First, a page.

Many retailers are taking a long hard look at how to design their “stores of the future”—a model that will enable them to compete and prosper in the 21st century. For Charlotte, N.C.-based Family Dollar, the chain knew it was imperative to approach its “future store” by embarking on a multi-year strategy that focused on a series of business process improvements supported by technology innovation.
Family Dollar, one of the most recognized names in discount retailing, operates 6,460 stores across 44 states and in the District of Columbia. The growing chain generated $6.8 billion in sales for its fiscal year 2006, which ended in August.
Family Dollar stores may only range between 6,000 sq. ft. and 9,000 sq. ft., but this small footprint packs a punch with a broad range of basic goods that target shoppers’ fashion, gifting, household and home decor needs. And by operating no frills, bare-bones locations, the company is able to keep overhead expenses low, thus enabling the chain to deliver approximately 12,000 quality SKUs per store, all featured at low price points.
This economic strategy is also the catalyst that enables the chain to substantially expand its operation. For example, the chain’s goal is to add between 300 and 500 locations each year.
To sustain this high growth rate, Family Dollar formed a cohesive growth initiative based on four main goals: growing in more urban markets less populated by other retailers; expanding its assortment in food categories, including more fresh product and meal solutions; driving greater profits within its fashion category through a “Treasure Hunt” initiative, and finally, focusing on more, better stores.
“When we began this strategy four years ago, each goal required that we look at our business in new ways,” Josh Jewett, Family Dollar’s senior VP and CIO, told Chain Store Age.
“And each new addition upheld the chain’s mantra of providing convenience and value,” he explained.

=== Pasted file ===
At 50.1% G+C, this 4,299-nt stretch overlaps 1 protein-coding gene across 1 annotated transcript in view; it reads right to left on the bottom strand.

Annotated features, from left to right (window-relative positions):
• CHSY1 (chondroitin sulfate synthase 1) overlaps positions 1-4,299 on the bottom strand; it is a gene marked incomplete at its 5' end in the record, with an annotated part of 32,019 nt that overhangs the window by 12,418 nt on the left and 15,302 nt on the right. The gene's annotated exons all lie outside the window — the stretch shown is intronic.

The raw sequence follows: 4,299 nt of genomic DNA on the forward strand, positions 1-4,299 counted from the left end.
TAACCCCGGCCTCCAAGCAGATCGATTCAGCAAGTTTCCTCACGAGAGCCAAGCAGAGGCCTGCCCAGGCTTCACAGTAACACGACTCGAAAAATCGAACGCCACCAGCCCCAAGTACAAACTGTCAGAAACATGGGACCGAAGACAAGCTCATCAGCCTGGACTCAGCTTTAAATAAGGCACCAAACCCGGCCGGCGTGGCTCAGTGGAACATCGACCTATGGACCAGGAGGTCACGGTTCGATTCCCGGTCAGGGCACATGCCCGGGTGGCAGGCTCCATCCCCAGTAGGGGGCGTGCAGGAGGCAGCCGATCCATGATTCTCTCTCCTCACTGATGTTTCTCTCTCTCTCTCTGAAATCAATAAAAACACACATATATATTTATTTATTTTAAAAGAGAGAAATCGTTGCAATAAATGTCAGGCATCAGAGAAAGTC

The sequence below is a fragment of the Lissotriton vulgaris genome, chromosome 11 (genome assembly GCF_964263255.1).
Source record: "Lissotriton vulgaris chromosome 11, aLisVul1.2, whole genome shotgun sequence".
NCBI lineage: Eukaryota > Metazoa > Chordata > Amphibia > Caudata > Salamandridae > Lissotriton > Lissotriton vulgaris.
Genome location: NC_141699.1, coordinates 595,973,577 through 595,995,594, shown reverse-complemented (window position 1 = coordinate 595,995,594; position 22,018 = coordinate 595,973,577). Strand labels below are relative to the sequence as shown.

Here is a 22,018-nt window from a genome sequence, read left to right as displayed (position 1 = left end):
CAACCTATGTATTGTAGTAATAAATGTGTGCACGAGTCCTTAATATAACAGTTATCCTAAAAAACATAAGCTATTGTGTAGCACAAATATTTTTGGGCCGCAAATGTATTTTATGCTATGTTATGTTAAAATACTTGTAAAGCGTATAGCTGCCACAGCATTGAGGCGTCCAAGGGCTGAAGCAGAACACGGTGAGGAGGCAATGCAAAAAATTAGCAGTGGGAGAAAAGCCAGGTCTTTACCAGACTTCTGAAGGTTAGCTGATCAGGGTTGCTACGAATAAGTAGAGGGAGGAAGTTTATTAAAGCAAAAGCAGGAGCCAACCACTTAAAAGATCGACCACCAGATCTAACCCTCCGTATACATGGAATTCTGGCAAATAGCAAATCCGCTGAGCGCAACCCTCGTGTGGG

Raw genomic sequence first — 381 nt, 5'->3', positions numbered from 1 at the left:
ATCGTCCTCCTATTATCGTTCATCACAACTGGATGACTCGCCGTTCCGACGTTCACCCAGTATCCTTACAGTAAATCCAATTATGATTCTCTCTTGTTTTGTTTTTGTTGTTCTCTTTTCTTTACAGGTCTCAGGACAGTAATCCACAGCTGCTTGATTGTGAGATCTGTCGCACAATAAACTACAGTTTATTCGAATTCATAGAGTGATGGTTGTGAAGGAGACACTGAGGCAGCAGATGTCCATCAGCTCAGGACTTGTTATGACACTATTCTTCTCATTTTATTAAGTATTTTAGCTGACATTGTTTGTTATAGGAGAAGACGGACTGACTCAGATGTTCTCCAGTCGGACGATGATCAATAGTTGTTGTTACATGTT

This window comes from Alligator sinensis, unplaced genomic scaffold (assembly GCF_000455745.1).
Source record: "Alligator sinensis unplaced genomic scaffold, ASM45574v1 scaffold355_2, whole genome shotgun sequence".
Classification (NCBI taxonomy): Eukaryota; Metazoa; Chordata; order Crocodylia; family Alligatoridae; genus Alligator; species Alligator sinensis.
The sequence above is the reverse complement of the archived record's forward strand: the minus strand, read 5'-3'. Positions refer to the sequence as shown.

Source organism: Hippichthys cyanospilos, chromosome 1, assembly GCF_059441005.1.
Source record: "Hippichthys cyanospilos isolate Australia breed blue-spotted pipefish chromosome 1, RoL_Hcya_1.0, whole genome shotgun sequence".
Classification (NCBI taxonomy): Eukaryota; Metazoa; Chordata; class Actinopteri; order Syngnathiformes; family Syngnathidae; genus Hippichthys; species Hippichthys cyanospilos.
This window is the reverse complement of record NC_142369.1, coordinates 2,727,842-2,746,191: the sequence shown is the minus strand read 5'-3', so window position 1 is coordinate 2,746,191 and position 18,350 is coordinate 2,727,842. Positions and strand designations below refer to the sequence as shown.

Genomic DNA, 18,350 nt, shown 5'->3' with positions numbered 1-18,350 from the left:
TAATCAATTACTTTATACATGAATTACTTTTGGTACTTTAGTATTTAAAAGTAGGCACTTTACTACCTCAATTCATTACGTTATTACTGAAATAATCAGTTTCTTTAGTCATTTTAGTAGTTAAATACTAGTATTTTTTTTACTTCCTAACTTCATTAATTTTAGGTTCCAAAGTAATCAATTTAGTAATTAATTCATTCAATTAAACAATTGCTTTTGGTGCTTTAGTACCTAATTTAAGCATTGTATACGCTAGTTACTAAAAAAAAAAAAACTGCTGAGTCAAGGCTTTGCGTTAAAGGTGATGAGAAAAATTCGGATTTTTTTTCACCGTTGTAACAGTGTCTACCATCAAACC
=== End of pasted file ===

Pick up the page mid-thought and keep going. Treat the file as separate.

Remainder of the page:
The transition also required the company to “assess whether our existing information technology could facilitate the change,” he said. “When the company decided to change its operating model and pursue these four new goals, however, it became apparent that we needed to invest in new supporting solutions.”
This task forced Family Dollar into a detailed business process evaluation. “We needed to assess and understand what our business needs were in each of these four areas,” he explained. “Then we could create a plan for the best solutions to support each operation.”
The project was an admirable undertaking, but it was also “something that Family Dollar had never pursued before,” Jewett recalled.
Family Dollar was confident in its IT staff’s capabilities to make the transition. Realizing that the project was such a large undertaking, Jewett also looked to the expertise of a third party to help him guide the project.
“We wanted a partner with prior experience and strong references in this space: one that would assign the best people to the project, and finally, it needed to fit well into our corporate culture.”
That is when Family Dollar leveraged its long-time relationship with IronWorks Consulting, a Richmond, Va.-based consulting services firm.
“Companies experiencing high growth, like Family Dollar, often hit budgetary as well as human-capital constraints,” he said. “You need to decide where you are going to invest your human-capital assets and at times, it makes more sense to rely on outside partners. Rather than reinvent the wheel, we will use third parties that excel in specific projects, management and operational services.”
IronWorks comfortably stepped right into this role. “We helped Family Dollar assess what business processes needed to be improved or could be better leveraged through technology,” said Bhadresh Patel, IronWorks’ account manager and project lead.